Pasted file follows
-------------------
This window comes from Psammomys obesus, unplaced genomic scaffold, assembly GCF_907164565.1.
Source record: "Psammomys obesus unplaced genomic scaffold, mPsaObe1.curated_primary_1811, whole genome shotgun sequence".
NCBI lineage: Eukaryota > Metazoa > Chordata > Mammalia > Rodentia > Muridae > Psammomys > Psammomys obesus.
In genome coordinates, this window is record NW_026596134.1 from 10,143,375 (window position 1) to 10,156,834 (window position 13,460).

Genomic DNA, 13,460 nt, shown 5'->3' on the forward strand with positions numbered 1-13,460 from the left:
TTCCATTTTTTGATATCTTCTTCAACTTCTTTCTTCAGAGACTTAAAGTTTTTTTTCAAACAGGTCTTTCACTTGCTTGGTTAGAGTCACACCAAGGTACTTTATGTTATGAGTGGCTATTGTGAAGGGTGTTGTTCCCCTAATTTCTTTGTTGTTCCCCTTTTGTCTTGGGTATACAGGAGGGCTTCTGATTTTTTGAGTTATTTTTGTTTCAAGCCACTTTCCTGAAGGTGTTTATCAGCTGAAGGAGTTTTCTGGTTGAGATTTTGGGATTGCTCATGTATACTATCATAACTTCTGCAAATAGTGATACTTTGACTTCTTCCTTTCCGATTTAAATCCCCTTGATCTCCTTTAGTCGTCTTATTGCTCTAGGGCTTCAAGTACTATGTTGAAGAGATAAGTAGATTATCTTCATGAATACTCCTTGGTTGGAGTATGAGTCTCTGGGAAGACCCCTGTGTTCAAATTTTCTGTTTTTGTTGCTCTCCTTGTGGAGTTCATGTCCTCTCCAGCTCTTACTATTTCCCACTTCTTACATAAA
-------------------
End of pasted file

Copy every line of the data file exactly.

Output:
This window comes from Psammomys obesus, unplaced genomic scaffold, assembly GCF_907164565.1.
Source record: "Psammomys obesus unplaced genomic scaffold, mPsaObe1.curated_primary_1811, whole genome shotgun sequence".
NCBI lineage: Eukaryota > Metazoa > Chordata > Mammalia > Rodentia > Muridae > Psammomys > Psammomys obesus.
In genome coordinates, this window is record NW_026596134.1 from 10,143,375 (window position 1) to 10,156,834 (window position 13,460).

Genomic DNA, 13,460 nt, shown 5'->3' on the forward strand with positions numbered 1-13,460 from the left:
TTCCATTTTTTGATATCTTCTTCAACTTCTTTCTTCAGAGACTTAAAGTTTTTTTTCAAACAGGTCTTTCACTTGCTTGGTTAGAGTCACACCAAGGTACTTTATGTTATGAGTGGCTATTGTGAAGGGTGTTGTTCCCCTAATTTCTTTGTTGTTCCCCTTTTGTCTTGGGTATACAGGAGGGCTTCTGATTTTTTGAGTTATTTTTGTTTCAAGCCACTTTCCTGAAGGTGTTTATCAGCTGAAGGAGTTTTCTGGTTGAGATTTTGGGATTGCTCATGTATACTATCATAACTTCTGCAAATAGTGATACTTTGACTTCTTCCTTTCCGATTTAAATCCCCTTGATCTCCTTTAGTCGTCTTATTGCTCTAGGGCTTCAAGTACTATGTTGAAGAGATAAGTAGATTATCTTCATGAATACTCCTTGGTTGGAGTATGAGTCTCTGGGAAGACCCCTGTGTTCAAATTTTCTGTTTTTGTTGCTCTCCTTGTGGAGTTCATGTCCTCTCCAGCTCTTACTATTTCCCACTTCTTACATAAA